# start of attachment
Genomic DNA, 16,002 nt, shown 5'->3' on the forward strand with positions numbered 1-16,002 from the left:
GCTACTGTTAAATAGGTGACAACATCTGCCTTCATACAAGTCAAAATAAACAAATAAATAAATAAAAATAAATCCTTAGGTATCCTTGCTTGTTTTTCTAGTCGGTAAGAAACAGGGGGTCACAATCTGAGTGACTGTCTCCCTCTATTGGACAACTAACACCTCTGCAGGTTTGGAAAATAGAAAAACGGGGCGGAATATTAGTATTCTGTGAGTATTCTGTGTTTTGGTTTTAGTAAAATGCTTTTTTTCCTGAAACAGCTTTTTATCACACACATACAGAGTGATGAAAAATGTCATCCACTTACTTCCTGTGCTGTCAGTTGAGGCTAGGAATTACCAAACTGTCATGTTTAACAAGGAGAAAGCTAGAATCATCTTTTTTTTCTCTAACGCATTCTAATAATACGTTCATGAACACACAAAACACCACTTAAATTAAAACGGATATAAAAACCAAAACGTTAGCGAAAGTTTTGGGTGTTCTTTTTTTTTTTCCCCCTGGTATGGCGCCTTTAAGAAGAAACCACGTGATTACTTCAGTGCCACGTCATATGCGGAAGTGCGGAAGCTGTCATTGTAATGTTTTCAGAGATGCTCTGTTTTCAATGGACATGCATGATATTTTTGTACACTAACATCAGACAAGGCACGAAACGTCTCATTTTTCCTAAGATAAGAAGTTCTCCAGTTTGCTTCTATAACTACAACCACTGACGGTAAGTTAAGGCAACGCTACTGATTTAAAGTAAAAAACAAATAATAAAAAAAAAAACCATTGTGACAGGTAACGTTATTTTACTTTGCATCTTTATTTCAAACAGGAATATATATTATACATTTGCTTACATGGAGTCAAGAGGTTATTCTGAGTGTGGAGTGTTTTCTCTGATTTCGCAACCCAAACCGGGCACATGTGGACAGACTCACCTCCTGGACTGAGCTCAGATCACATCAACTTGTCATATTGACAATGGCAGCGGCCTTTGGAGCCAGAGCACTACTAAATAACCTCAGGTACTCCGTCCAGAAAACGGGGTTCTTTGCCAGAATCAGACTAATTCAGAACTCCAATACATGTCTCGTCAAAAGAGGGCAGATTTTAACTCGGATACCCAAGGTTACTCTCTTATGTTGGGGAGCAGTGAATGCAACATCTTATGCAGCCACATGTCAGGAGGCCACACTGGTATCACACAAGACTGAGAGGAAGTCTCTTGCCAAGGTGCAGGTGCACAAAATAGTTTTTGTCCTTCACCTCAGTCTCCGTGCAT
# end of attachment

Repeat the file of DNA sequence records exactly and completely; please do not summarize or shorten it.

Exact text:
Genomic DNA, 16,002 nt, shown 5'->3' on the forward strand with positions numbered 1-16,002 from the left:
GCTACTGTTAAATAGGTGACAACATCTGCCTTCATACAAGTCAAAATAAACAAATAAATAAATAAAAATAAATCCTTAGGTATCCTTGCTTGTTTTTCTAGTCGGTAAGAAACAGGGGGTCACAATCTGAGTGACTGTCTCCCTCTATTGGACAACTAACACCTCTGCAGGTTTGGAAAATAGAAAAACGGGGCGGAATATTAGTATTCTGTGAGTATTCTGTGTTTTGGTTTTAGTAAAATGCTTTTTTTCCTGAAACAGCTTTTTATCACACACATACAGAGTGATGAAAAATGTCATCCACTTACTTCCTGTGCTGTCAGTTGAGGCTAGGAATTACCAAACTGTCATGTTTAACAAGGAGAAAGCTAGAATCATCTTTTTTTTCTCTAACGCATTCTAATAATACGTTCATGAACACACAAAACACCACTTAAATTAAAACGGATATAAAAACCAAAACGTTAGCGAAAGTTTTGGGTGTTCTTTTTTTTTTTCCCCCTGGTATGGCGCCTTTAAGAAGAAACCACGTGATTACTTCAGTGCCACGTCATATGCGGAAGTGCGGAAGCTGTCATTGTAATGTTTTCAGAGATGCTCTGTTTTCAATGGACATGCATGATATTTTTGTACACTAACATCAGACAAGGCACGAAACGTCTCATTTTTCCTAAGATAAGAAGTTCTCCAGTTTGCTTCTATAACTACAACCACTGACGGTAAGTTAAGGCAACGCTACTGATTTAAAGTAAAAAACAAATAATAAAAAAAAAAACCATTGTGACAGGTAACGTTATTTTACTTTGCATCTTTATTTCAAACAGGAATATATATTATACATTTGCTTACATGGAGTCAAGAGGTTATTCTGAGTGTGGAGTGTTTTCTCTGATTTCGCAACCCAAACCGGGCACATGTGGACAGACTCACCTCCTGGACTGAGCTCAGATCACATCAACTTGTCATATTGACAATGGCAGCGGCCTTTGGAGCCAGAGCACTACTAAATAACCTCAGGTACTCCGTCCAGAAAACGGGGTTCTTTGCCAGAATCAGACTAATTCAGAACTCCAATACATGTCTCGTCAAAAGAGGGCAGATTTTAACTCGGATACCCAAGGTTACTCTCTTATGTTGGGGAGCAGTGAATGCAACATCTTATGCAGCCACATGTCAGGAGGCCACACTGGTATCACACAAGACTGAGAGGAAGTCTCTTGCCAAGGTGCAGGTGCACAAAATAGTTTTTGTCCTTCACCTCAGTCTCCGTGCAT